Since our webinar of 17 March 2022, Lodders’ Property Dispute Resolution team has been eagerly awaiting further commentary on the newly enacted Commercial Rent (Coronavirus) Act (the Act), with a particular interest in the mandatory arbitration procedure introduced by the Act.
The Act, brought into law on 24 March 2022, introduced a compulsory arbitration procedure that provides a structured forum for commercial landlords and tenants to deal with ringfenced rent arrears and other debts accrued during the pandemic.
“Currently, (and this remains subject to change) the new arbitration procedure is available to landlords and tenants until 23 September 2022 – six months from the date the Act came into law.
“However, with just over two weeks to go before this expiry date, and with most parties having missed their opportunities to now submit their references (as the pre-arbitration steps can take up to 28 days), only five arbitration awards have been published, which is far fewer than expected.
“It has been made very clear to landlords and tenants that the new procedure would only be available for six months (initially), so we anticipated that tenants, in particular, would be ready and raring to go to submit their references to arbitrators in good time and try to mitigate the rent arrears they would be liable to pay back. However, it appears the expected uptake of the scheme has been hugely overestimated.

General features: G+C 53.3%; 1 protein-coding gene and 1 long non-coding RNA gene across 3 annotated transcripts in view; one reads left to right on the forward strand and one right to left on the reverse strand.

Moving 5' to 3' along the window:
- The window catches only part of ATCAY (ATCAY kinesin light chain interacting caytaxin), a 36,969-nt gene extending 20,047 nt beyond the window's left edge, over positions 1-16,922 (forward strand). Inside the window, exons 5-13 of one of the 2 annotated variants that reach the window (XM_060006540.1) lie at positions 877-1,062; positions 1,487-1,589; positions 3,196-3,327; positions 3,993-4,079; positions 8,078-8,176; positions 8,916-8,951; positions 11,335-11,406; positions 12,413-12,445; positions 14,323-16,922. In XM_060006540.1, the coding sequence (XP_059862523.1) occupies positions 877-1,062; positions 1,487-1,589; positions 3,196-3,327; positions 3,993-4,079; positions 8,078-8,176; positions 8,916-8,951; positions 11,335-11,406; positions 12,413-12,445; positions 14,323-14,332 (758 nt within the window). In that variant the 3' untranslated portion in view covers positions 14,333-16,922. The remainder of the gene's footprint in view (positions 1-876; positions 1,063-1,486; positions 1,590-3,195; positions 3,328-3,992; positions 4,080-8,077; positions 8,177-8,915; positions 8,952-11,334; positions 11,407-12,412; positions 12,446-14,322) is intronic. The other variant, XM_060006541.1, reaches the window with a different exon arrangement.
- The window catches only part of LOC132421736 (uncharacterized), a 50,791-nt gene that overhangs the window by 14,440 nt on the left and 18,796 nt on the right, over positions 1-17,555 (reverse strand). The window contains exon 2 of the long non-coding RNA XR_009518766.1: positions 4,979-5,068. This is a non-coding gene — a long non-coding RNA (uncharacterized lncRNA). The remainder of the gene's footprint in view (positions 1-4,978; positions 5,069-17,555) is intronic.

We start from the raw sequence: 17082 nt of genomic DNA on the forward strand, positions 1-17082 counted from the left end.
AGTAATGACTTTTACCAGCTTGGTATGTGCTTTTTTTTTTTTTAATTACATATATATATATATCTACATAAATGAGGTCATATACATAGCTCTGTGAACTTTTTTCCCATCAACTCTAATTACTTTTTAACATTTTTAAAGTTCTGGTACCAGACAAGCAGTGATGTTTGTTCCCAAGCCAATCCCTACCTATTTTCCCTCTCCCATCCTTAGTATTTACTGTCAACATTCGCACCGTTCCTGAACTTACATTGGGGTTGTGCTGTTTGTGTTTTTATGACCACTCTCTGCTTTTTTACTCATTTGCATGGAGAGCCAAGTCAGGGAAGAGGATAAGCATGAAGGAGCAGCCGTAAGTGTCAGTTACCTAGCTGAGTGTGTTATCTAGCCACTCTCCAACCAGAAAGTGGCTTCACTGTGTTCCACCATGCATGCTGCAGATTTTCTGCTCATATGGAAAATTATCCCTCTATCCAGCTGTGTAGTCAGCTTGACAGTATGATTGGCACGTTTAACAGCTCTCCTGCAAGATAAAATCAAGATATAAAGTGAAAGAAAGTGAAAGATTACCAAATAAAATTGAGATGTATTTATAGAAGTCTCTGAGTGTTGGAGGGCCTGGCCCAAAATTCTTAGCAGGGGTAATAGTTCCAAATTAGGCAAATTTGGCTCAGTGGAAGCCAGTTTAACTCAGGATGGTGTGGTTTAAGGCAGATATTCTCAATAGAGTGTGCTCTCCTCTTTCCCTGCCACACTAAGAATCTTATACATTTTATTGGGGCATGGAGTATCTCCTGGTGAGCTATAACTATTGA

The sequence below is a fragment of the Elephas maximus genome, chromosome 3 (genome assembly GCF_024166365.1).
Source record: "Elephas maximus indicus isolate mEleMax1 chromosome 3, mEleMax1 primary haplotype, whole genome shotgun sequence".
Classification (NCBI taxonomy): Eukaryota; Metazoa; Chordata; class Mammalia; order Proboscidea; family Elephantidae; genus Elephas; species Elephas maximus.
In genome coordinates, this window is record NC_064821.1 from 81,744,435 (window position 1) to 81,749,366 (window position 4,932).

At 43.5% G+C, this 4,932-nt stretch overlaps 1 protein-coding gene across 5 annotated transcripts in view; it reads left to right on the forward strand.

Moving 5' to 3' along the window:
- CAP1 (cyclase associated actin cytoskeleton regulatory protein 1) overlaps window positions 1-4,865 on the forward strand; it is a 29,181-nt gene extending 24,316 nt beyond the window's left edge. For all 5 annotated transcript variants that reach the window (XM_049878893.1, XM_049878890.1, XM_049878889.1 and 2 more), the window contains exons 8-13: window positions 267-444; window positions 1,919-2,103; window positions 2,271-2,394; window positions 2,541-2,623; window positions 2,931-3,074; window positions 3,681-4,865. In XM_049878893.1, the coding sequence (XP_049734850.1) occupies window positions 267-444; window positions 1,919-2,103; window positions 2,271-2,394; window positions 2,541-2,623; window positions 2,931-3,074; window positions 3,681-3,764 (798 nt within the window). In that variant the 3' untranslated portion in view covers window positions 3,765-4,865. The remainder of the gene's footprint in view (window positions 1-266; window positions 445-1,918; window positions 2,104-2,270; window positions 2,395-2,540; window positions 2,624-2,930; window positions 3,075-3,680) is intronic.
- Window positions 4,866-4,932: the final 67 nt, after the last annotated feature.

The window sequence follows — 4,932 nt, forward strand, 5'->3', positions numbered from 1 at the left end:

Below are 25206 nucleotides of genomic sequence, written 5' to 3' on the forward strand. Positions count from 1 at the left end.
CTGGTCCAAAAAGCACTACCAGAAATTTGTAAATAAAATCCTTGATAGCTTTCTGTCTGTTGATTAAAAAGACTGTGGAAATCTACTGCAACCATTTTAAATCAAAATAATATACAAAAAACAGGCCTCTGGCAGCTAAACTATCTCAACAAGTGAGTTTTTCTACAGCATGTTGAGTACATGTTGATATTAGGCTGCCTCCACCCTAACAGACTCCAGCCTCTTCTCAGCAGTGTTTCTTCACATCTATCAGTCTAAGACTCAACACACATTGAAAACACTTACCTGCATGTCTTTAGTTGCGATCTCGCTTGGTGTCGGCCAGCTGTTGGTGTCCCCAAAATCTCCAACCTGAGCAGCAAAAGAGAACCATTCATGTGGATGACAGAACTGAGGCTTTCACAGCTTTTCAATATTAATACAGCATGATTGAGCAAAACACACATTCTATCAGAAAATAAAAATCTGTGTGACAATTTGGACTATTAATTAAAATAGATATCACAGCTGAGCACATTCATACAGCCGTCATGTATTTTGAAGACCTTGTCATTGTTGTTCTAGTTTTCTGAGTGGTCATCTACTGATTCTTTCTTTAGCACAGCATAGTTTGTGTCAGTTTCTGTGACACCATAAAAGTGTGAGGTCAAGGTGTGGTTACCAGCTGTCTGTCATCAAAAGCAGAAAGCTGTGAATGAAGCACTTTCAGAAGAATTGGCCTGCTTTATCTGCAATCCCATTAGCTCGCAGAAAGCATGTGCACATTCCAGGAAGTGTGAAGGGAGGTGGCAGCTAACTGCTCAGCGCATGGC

“It appears that landlords are waiting for the six-month period to expire, with a view to returning to more conventional methods of rent recovery, including the use of CRAR, forfeiture, and suing for arrears.
“With no murmurings of an extension to the 23 September deadline, landlords may be hopeful that pre-pandemic remedies will be reinstated. They should be cautious of a last-minute extension as was the case with the moratoriums under the Coronavirus Act 2020 which were initially in place for 3 months but were actually ultimately in force for over 2 years.”
Lodders’ Property Dispute Resolution team has extensive experience in advising landlords and tenants on rent arrears issues and the implications of the Commercial Rent (Coronavirus) Act.Contact us
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